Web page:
Randy Russell
& Janet Barnet,
Ghost Dogs
(Blair, 2001)

This is such a wonderful book, it is just precious (a word I rarely use). Ghost lovers, dog lovers, folktale lovers -- this is your book. The stories are wonderfully tongue-in-cheek, folksy tales that capture much of the oral traditions from whence they assuredly came.

This is in no way, I should say, a parapsychological study of ghosts; in a couple of stories, a ghost is only briefly mentioned. This is all about the story and the storytelling. We are treated to the internal thoughts of the characters, including the dogs, which might sound silly but works wonderfully. Seeing things from the eyes of the dogs provides a lot of unique perspectives and leads to many smiles and laughs, and it strikes me that we can learn more about human nature (at least the good part of it) from dogs than from many people.

My favorite stories involve heroic actions performed by beloved dogs for their masters and even for strangers. The dog who saved a child from getting run over by a car and who returns each Halloween to watch over trick-or-treaters is incredibly touching. There are also some sad, even heartbreaking aspects to some stories -- even the bravest, most loyal dogs sometimes pay the ultimate price for their devotion, and some are brutally and senselessly hurt and killed (as are other poor animals). Any dog lover will tell you that the bond between a dog and that dog's human is stronger than death; those who scoff at such a thing will not enjoy this book.

I know all dog lovers are wonderful wherever they live, but the fact that these stories take place in the South certainly made them much more meaningful to me as a Southerner. These are our stories; several of them come from places "just up the road a spell" from where I live. Each tale features a tidbit of Southern history I was not aware of. You certainly don't have to be a Southerner to enjoy this book, but those of us from Dixie will feel a little closer to these stories than others might. You may notice that the term "Civil War" is never used in these pages; old-timers (and some of us younger folks) know to refer to that tragic period as the War Between the States. There are a lot of little things like this that help make this book so special to me. As an added bonus, you will learn the difference between ghost dogs and dog ghosts, and you will even get to find out why dogs' lips are black and why dogs chase cats.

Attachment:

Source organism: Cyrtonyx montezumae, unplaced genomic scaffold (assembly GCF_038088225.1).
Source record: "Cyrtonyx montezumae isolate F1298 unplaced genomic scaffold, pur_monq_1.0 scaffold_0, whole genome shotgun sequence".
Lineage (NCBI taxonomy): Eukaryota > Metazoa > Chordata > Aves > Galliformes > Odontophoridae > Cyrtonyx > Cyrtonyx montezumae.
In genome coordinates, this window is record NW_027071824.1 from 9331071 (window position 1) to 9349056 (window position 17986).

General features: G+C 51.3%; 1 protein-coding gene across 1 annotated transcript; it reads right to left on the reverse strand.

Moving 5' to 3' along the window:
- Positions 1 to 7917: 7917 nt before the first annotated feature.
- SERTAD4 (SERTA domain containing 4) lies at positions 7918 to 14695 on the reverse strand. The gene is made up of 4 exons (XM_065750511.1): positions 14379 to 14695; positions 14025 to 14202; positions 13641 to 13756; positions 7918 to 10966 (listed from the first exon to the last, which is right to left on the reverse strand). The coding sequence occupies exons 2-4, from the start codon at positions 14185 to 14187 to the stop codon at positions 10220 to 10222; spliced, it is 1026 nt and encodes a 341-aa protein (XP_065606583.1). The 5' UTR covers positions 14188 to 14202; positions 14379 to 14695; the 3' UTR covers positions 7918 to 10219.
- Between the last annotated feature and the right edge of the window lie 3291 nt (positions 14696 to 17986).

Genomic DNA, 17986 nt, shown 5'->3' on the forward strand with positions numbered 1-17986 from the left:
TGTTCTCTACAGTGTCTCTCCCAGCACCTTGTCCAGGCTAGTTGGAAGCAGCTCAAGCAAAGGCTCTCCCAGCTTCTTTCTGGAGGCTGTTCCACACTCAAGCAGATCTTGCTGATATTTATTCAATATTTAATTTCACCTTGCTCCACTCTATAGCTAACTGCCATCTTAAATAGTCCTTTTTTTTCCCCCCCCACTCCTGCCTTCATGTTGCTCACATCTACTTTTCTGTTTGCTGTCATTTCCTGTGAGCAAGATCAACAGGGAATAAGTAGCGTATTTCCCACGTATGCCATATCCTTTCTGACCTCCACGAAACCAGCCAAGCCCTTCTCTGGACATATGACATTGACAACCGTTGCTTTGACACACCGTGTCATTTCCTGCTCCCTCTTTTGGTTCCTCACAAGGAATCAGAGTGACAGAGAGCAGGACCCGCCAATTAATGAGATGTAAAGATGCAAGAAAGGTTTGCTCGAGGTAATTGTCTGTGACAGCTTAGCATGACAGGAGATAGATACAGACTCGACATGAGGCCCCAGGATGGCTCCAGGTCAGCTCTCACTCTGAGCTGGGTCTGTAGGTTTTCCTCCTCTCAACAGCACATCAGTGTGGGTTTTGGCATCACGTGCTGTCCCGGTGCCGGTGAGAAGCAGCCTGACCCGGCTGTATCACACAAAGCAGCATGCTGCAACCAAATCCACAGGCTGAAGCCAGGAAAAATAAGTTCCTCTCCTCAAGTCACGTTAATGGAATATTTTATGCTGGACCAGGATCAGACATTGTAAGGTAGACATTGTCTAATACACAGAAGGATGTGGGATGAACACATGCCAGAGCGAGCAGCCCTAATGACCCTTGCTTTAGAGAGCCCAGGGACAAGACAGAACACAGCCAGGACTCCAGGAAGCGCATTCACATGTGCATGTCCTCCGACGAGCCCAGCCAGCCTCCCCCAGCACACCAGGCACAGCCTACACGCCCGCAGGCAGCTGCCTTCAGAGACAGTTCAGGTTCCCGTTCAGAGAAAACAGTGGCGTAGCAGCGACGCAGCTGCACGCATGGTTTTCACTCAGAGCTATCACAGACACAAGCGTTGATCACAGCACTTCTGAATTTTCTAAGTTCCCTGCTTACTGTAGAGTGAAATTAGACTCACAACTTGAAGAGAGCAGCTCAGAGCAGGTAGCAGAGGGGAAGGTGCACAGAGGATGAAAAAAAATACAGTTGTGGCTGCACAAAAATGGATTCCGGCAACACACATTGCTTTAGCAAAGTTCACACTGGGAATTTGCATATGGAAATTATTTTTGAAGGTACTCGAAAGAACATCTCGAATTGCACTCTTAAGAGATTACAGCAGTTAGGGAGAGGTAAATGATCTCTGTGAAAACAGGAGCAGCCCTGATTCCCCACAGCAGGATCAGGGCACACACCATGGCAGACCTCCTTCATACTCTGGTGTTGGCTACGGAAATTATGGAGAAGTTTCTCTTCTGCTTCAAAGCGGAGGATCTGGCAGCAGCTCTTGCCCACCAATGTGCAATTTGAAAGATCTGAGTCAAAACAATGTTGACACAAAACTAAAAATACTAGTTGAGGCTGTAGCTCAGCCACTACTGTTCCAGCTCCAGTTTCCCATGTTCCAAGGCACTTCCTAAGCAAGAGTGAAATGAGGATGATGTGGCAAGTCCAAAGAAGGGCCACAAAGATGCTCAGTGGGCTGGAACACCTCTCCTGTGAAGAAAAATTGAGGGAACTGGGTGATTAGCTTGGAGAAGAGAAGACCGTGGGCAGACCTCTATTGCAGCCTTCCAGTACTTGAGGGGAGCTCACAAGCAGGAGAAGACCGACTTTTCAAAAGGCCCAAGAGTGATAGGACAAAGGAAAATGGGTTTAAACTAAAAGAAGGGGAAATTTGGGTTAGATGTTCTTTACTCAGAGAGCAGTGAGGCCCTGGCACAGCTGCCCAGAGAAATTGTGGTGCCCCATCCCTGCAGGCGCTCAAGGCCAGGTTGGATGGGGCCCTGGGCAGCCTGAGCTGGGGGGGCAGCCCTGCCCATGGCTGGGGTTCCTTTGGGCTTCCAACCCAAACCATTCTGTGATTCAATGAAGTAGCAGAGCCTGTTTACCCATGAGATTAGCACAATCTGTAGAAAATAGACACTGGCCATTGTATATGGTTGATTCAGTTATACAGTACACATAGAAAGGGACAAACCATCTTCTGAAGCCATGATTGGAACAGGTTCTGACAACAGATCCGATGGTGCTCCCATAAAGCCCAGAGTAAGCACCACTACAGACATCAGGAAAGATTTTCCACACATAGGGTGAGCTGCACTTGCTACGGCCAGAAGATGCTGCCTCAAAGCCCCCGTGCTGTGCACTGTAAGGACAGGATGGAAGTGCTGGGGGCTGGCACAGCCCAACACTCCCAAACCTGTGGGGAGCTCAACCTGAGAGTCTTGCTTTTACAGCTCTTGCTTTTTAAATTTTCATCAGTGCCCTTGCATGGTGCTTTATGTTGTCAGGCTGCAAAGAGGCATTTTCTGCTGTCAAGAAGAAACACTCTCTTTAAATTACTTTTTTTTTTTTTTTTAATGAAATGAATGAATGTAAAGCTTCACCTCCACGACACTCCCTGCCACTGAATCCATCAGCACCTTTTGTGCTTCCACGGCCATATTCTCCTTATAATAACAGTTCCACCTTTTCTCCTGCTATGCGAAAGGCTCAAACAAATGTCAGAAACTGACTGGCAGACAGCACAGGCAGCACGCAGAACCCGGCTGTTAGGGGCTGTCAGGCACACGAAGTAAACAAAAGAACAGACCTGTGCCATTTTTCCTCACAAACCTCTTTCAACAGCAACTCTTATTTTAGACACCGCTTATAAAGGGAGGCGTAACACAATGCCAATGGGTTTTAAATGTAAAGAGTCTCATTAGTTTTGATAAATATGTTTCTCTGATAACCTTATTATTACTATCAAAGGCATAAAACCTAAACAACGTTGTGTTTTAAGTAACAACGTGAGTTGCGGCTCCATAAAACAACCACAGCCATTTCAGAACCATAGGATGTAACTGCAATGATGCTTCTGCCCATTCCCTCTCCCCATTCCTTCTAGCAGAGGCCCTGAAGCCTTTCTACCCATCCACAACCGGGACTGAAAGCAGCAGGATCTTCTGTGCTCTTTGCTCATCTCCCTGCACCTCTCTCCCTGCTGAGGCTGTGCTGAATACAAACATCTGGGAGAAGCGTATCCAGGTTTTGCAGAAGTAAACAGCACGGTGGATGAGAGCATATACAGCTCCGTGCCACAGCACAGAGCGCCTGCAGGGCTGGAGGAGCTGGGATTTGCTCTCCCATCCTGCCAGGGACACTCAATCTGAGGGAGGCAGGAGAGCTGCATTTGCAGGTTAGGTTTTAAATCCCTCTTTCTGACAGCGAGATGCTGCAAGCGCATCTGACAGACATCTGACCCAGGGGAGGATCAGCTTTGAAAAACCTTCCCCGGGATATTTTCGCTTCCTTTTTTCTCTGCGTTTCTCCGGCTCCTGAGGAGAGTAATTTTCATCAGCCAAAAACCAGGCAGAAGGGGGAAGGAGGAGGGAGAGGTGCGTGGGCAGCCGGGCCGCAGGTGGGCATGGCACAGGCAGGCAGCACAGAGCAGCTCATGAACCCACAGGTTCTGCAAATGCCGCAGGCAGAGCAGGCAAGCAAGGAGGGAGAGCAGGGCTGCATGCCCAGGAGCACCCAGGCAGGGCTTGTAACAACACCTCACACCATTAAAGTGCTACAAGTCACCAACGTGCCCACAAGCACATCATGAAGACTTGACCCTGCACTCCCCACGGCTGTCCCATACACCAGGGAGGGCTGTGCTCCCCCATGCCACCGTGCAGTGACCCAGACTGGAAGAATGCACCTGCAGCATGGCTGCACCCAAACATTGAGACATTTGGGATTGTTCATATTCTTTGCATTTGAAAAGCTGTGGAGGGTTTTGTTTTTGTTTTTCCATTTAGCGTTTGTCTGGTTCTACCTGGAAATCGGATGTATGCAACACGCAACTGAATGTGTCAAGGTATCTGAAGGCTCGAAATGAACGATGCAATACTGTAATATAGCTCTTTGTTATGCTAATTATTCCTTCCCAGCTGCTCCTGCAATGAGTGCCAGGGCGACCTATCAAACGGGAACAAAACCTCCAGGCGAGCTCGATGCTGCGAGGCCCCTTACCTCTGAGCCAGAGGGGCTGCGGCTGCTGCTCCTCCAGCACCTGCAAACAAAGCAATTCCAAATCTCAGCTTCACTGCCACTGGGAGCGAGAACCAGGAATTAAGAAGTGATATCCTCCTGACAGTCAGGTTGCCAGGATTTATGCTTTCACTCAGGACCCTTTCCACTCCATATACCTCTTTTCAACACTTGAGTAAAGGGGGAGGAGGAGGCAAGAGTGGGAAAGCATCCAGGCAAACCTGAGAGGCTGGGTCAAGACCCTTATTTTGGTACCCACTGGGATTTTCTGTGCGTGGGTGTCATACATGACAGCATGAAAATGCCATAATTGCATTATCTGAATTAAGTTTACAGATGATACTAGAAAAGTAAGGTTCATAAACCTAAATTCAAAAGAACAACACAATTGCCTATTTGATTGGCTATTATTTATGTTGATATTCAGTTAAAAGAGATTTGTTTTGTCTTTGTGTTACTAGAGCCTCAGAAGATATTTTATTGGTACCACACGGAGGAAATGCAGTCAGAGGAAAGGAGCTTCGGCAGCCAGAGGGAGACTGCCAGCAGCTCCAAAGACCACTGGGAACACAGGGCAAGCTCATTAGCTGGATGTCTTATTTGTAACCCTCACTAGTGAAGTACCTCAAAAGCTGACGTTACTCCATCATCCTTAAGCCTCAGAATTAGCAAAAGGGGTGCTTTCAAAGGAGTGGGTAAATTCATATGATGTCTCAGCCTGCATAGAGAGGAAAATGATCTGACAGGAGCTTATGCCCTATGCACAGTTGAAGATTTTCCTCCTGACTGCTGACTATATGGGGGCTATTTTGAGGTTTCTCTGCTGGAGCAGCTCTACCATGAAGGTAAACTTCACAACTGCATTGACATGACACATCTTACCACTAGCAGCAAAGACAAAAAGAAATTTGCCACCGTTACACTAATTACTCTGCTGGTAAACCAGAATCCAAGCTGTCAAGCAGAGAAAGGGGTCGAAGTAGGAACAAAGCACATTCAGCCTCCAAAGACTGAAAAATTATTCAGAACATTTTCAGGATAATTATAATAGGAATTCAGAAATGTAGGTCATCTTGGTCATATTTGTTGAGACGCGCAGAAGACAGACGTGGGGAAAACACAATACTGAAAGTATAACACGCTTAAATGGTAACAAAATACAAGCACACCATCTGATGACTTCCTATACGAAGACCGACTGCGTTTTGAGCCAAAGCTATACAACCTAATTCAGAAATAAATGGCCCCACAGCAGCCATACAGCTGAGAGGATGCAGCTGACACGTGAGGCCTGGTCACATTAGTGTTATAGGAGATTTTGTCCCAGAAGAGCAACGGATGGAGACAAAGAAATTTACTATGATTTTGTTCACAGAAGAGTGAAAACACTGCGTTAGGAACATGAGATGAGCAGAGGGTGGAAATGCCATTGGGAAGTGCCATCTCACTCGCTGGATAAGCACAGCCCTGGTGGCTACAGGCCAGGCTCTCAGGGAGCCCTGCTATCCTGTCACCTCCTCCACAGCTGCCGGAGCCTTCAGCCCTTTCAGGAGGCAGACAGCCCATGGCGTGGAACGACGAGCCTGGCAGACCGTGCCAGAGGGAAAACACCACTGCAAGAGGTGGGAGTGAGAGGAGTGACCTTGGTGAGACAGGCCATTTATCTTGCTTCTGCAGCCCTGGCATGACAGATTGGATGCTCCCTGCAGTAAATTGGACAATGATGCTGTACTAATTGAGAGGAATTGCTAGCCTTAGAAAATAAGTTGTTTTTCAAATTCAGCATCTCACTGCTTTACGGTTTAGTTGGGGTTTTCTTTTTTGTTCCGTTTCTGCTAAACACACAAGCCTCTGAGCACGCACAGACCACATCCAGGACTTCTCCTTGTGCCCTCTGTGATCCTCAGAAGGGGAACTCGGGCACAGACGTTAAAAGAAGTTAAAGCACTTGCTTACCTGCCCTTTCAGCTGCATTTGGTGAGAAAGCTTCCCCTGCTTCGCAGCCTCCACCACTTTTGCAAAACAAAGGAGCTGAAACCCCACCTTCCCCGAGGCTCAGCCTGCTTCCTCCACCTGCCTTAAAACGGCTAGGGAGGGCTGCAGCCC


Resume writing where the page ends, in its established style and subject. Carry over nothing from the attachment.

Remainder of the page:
Finally, this book is a work of art. The care and effort that went into the production of this book deserve some kind of award. Besides the touching cover photo of a boy and his dog, there are old-time photos of men and women, girls and boys, blacks and whites and their dogs interspersed throughout the book. These pictures are not pictures of the dogs whose tales are told in these pages, but they give the book a wonderful, personal touch that evokes the kinds of feelings that are only understood by dog lovers the world over.

- Rambles
written by Daniel Jolley
published 9 July 2005

Buy it from Amazon.com.